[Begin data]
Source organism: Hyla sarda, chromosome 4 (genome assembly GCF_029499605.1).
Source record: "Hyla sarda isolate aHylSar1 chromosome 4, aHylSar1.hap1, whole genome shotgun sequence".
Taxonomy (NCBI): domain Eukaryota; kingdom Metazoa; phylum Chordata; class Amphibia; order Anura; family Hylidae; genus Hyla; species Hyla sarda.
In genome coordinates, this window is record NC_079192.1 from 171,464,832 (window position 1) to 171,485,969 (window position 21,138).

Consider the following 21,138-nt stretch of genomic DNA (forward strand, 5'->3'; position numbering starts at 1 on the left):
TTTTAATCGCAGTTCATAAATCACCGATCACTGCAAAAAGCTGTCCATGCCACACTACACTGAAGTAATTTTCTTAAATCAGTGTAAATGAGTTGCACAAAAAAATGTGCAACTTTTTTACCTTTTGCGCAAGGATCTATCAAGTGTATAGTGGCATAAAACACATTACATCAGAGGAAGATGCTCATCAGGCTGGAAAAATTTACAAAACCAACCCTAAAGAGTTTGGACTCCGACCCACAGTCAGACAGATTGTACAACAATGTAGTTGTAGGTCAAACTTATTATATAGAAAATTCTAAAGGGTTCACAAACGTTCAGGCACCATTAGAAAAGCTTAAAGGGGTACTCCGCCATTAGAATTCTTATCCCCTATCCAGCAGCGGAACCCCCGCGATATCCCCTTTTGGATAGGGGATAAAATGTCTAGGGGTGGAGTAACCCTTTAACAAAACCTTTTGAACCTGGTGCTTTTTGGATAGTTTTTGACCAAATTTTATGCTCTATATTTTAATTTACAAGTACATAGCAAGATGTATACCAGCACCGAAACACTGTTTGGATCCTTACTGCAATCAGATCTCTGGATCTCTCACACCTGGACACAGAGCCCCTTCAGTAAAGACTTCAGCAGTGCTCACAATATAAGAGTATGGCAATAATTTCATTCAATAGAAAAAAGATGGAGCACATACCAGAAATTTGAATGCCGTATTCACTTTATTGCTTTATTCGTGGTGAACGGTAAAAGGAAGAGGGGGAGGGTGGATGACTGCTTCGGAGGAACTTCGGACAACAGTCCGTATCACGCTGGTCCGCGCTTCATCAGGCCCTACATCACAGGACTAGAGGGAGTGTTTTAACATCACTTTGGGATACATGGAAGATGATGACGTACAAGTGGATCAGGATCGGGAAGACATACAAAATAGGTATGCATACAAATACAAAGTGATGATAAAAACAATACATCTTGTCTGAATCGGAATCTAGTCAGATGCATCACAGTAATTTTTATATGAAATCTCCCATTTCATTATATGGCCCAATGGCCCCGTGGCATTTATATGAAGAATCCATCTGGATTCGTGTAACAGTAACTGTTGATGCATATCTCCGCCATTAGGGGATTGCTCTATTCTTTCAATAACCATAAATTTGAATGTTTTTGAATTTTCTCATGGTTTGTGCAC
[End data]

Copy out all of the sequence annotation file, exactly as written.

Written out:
Source organism: Hyla sarda, chromosome 4 (genome assembly GCF_029499605.1).
Source record: "Hyla sarda isolate aHylSar1 chromosome 4, aHylSar1.hap1, whole genome shotgun sequence".
Taxonomy (NCBI): domain Eukaryota; kingdom Metazoa; phylum Chordata; class Amphibia; order Anura; family Hylidae; genus Hyla; species Hyla sarda.
In genome coordinates, this window is record NC_079192.1 from 171,464,832 (window position 1) to 171,485,969 (window position 21,138).

Consider the following 21,138-nt stretch of genomic DNA (forward strand, 5'->3'; position numbering starts at 1 on the left):
TTTTAATCGCAGTTCATAAATCACCGATCACTGCAAAAAGCTGTCCATGCCACACTACACTGAAGTAATTTTCTTAAATCAGTGTAAATGAGTTGCACAAAAAAATGTGCAACTTTTTTACCTTTTGCGCAAGGATCTATCAAGTGTATAGTGGCATAAAACACATTACATCAGAGGAAGATGCTCATCAGGCTGGAAAAATTTACAAAACCAACCCTAAAGAGTTTGGACTCCGACCCACAGTCAGACAGATTGTACAACAATGTAGTTGTAGGTCAAACTTATTATATAGAAAATTCTAAAGGGTTCACAAACGTTCAGGCACCATTAGAAAAGCTTAAAGGGGTACTCCGCCATTAGAATTCTTATCCCCTATCCAGCAGCGGAACCCCCGCGATATCCCCTTTTGGATAGGGGATAAAATGTCTAGGGGTGGAGTAACCCTTTAACAAAACCTTTTGAACCTGGTGCTTTTTGGATAGTTTTTGACCAAATTTTATGCTCTATATTTTAATTTACAAGTACATAGCAAGATGTATACCAGCACCGAAACACTGTTTGGATCCTTACTGCAATCAGATCTCTGGATCTCTCACACCTGGACACAGAGCCCCTTCAGTAAAGACTTCAGCAGTGCTCACAATATAAGAGTATGGCAATAATTTCATTCAATAGAAAAAAGATGGAGCACATACCAGAAATTTGAATGCCGTATTCACTTTATTGCTTTATTCGTGGTGAACGGTAAAAGGAAGAGGGGGAGGGTGGATGACTGCTTCGGAGGAACTTCGGACAACAGTCCGTATCACGCTGGTCCGCGCTTCATCAGGCCCTACATCACAGGACTAGAGGGAGTGTTTTAACATCACTTTGGGATACATGGAAGATGATGACGTACAAGTGGATCAGGATCGGGAAGACATACAAAATAGGTATGCATACAAATACAAAGTGATGATAAAAACAATACATCTTGTCTGAATCGGAATCTAGTCAGATGCATCACAGTAATTTTTATATGAAATCTCCCATTTCATTATATGGCCCAATGGCCCCGTGGCATTTATATGAAGAATCCATCTGGATTCGTGTAACAGTAACTGTTGATGCATATCTCCGCCATTAGGGGATTGCTCTATTCTTTCAATAACCATAAATTTGAATGTTTTTGAATTTTCTCATGGTTTGTGCAC